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Tuesday, October 27


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MC Celebrates Grand Opening of Cybersecurity Lab at Germantown Campus

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President's Corner Message: Dr. Pollard Talks About Visit from the Chief of Police, Student Safety, BOT Meeting

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Montgomery College Board of Trustees Reviews $68 Million in Capital Projects

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Cultural Arts Center Honored with Design Excellence Award by Montgomery County Planning Department


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Montgomery College Students' Essays Featured in Literary Journal

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National Compliance Awareness Week - Nov 2-6

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Helpful Tips for Preparing Your Professional Development Leave Application: Workshop on Nov. 10

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Raptors Men's Soccer Takes Top Seed in NJCAA Region XX Tournament

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Hispanic Heritage Month Proclamation Presented at Luis Enrique Concert

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Faculty Book Event: "Latinos in the Metro Washington Area" Thursday in the Germantown Campus Library


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National Disability Employment Awareness Month 2015

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Focus on Transfer - Information Session on UMBC on Oct. 30

Arts at MC

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MC/AFI Film Series Screening of "Detour" Wednesday at 6:30 p.m., AFI Silver Theatre

Student Affairs

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Adult Student Focus Groups to Be Held On All Campuses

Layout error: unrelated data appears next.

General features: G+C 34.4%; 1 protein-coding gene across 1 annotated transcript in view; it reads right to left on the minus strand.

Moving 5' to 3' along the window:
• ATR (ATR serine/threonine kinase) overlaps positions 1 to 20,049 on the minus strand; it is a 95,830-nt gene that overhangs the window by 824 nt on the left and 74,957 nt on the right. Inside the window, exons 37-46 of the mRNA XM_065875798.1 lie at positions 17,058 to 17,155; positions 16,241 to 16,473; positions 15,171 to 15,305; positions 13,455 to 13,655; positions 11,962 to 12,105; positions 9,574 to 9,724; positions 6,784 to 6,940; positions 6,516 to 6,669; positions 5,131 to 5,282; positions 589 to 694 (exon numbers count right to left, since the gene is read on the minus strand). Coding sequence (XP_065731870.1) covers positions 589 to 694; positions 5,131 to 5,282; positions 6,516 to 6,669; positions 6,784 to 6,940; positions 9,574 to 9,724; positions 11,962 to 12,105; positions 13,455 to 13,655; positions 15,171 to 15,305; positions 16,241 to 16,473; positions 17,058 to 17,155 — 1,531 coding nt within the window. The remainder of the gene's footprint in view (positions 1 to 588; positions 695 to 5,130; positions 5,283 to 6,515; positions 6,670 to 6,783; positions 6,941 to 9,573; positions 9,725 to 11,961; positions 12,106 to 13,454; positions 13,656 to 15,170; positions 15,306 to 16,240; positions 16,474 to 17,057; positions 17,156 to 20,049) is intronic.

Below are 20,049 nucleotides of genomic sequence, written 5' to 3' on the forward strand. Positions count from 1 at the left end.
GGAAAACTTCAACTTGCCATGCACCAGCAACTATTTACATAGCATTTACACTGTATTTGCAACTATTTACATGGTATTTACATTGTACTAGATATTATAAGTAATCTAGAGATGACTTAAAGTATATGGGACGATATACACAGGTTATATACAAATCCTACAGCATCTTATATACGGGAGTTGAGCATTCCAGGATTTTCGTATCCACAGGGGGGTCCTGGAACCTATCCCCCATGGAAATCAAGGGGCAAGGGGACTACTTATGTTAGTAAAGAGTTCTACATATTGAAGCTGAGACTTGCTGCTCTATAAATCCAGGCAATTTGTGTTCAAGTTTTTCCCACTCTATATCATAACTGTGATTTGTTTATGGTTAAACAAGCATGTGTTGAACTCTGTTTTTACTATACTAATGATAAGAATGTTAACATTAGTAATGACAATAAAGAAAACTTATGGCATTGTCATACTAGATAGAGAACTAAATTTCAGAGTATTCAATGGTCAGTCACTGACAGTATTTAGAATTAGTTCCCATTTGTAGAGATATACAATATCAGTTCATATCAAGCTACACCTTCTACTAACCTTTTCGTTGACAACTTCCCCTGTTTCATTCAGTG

Dr. Pollard, County Leaders Unveil Black and African American Youth Study Findings

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Category: Features

Published: 2015-10-27 00:00:01.000

A research report released Friday finds that stronger social and academic supports are needed to connect Black and African American youth to education and the workforce. The report, Connecting Youth to Opportunity: How Black and African American Youth Perspectives Can Inform a Blueprint for Improving Opportunity in Montgomery County, Maryland, presents the findings and implications of a study that looked at disconnection from the perspectives of 1,210 youth, ages 14 to 24, who were high school students, high school graduates, and youth who left high school before graduating. The report was commissioned by The Community Foundation for the National Capital Region (The Community Foundation). It was conceived and written by The Community Foundation, Montgomery College, and BETAH Associates, Inc., and researched by BETAH Associates, Inc.

The study found that disconnected youth reported less support from parents and teachers to get through school, lower grades, more suspensions, more involvement with law enforcement and the justice system, and less economic stability than high school graduates. The survey asked young people questions regarding family environment; social connections; socialization; physical, emotional, and spiritual well-being; school climate and performance; labor market skills; and employment. The study builds upon a 2013 study of Latino youth in Montgomery County that was commissioned by The Community Foundation and conducted by Identity, Inc. for much the same purpose and with similar findings.